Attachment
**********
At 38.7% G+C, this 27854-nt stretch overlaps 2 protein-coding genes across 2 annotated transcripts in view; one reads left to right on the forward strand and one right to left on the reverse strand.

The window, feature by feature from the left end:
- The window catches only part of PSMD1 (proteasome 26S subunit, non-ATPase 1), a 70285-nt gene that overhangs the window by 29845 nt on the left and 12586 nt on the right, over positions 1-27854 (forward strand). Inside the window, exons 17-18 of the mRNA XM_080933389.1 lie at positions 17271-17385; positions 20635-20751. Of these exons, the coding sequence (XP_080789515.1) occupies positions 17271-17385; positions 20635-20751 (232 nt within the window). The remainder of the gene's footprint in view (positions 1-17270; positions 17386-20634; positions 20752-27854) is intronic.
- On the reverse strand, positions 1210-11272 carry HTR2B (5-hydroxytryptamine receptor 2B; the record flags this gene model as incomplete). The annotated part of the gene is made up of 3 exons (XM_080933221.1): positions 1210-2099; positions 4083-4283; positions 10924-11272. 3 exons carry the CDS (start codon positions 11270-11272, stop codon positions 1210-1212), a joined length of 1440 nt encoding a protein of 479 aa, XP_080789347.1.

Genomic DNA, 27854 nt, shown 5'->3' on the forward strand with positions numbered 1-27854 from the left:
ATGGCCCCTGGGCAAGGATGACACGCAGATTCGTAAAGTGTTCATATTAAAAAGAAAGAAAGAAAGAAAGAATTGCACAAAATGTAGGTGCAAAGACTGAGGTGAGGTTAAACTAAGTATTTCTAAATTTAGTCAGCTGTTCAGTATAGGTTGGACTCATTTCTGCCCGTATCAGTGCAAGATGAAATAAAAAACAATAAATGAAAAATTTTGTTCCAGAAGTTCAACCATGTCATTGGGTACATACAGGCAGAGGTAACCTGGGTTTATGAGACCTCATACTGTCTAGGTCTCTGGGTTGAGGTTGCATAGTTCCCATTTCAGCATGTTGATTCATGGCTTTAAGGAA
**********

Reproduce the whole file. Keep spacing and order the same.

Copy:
At 38.7% G+C, this 27854-nt stretch overlaps 2 protein-coding genes across 2 annotated transcripts in view; one reads left to right on the forward strand and one right to left on the reverse strand.

The window, feature by feature from the left end:
- The window catches only part of PSMD1 (proteasome 26S subunit, non-ATPase 1), a 70285-nt gene that overhangs the window by 29845 nt on the left and 12586 nt on the right, over positions 1-27854 (forward strand). Inside the window, exons 17-18 of the mRNA XM_080933389.1 lie at positions 17271-17385; positions 20635-20751. Of these exons, the coding sequence (XP_080789515.1) occupies positions 17271-17385; positions 20635-20751 (232 nt within the window). The remainder of the gene's footprint in view (positions 1-17270; positions 17386-20634; positions 20752-27854) is intronic.
- On the reverse strand, positions 1210-11272 carry HTR2B (5-hydroxytryptamine receptor 2B; the record flags this gene model as incomplete). The annotated part of the gene is made up of 3 exons (XM_080933221.1): positions 1210-2099; positions 4083-4283; positions 10924-11272. 3 exons carry the CDS (start codon positions 11270-11272, stop codon positions 1210-1212), a joined length of 1440 nt encoding a protein of 479 aa, XP_080789347.1.

Genomic DNA, 27854 nt, shown 5'->3' on the forward strand with positions numbered 1-27854 from the left:
ATGGCCCCTGGGCAAGGATGACACGCAGATTCGTAAAGTGTTCATATTAAAAAGAAAGAAAGAAAGAAAGAATTGCACAAAATGTAGGTGCAAAGACTGAGGTGAGGTTAAACTAAGTATTTCTAAATTTAGTCAGCTGTTCAGTATAGGTTGGACTCATTTCTGCCCGTATCAGTGCAAGATGAAATAAAAAACAATAAATGAAAAATTTTGTTCCAGAAGTTCAACCATGTCATTGGGTACATACAGGCAGAGGTAACCTGGGTTTATGAGACCTCATACTGTCTAGGTCTCTGGGTTGAGGTTGCATAGTTCCCATTTCAGCATGTTGATTCATGGCTTTAAGGAA